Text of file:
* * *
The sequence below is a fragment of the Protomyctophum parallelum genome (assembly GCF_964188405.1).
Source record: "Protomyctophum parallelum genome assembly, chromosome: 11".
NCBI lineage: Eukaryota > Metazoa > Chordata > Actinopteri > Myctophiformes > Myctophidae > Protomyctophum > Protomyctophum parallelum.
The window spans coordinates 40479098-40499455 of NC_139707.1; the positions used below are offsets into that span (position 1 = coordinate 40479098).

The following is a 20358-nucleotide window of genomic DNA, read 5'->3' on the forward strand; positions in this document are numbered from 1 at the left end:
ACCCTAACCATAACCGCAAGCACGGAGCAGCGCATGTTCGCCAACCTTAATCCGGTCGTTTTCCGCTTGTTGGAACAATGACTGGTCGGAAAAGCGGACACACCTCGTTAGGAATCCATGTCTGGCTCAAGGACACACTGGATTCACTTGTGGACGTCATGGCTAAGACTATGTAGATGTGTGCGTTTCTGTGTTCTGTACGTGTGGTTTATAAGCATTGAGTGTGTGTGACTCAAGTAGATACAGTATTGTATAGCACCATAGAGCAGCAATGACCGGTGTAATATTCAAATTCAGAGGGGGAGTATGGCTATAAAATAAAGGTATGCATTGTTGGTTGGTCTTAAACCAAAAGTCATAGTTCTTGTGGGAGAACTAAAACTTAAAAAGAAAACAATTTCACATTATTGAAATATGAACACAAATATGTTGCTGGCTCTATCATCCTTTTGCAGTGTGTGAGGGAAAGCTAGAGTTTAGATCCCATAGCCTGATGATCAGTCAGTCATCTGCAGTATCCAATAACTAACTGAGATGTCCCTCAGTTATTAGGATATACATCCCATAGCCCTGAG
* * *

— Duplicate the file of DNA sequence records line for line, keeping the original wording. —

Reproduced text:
The sequence below is a fragment of the Protomyctophum parallelum genome (assembly GCF_964188405.1).
Source record: "Protomyctophum parallelum genome assembly, chromosome: 11".
NCBI lineage: Eukaryota > Metazoa > Chordata > Actinopteri > Myctophiformes > Myctophidae > Protomyctophum > Protomyctophum parallelum.
The window spans coordinates 40479098-40499455 of NC_139707.1; the positions used below are offsets into that span (position 1 = coordinate 40479098).

The following is a 20358-nucleotide window of genomic DNA, read 5'->3' on the forward strand; positions in this document are numbered from 1 at the left end:
ACCCTAACCATAACCGCAAGCACGGAGCAGCGCATGTTCGCCAACCTTAATCCGGTCGTTTTCCGCTTGTTGGAACAATGACTGGTCGGAAAAGCGGACACACCTCGTTAGGAATCCATGTCTGGCTCAAGGACACACTGGATTCACTTGTGGACGTCATGGCTAAGACTATGTAGATGTGTGCGTTTCTGTGTTCTGTACGTGTGGTTTATAAGCATTGAGTGTGTGTGACTCAAGTAGATACAGTATTGTATAGCACCATAGAGCAGCAATGACCGGTGTAATATTCAAATTCAGAGGGGGAGTATGGCTATAAAATAAAGGTATGCATTGTTGGTTGGTCTTAAACCAAAAGTCATAGTTCTTGTGGGAGAACTAAAACTTAAAAAGAAAACAATTTCACATTATTGAAATATGAACACAAATATGTTGCTGGCTCTATCATCCTTTTGCAGTGTGTGAGGGAAAGCTAGAGTTTAGATCCCATAGCCTGATGATCAGTCAGTCATCTGCAGTATCCAATAACTAACTGAGATGTCCCTCAGTTATTAGGATATACATCCCATAGCCCTGAG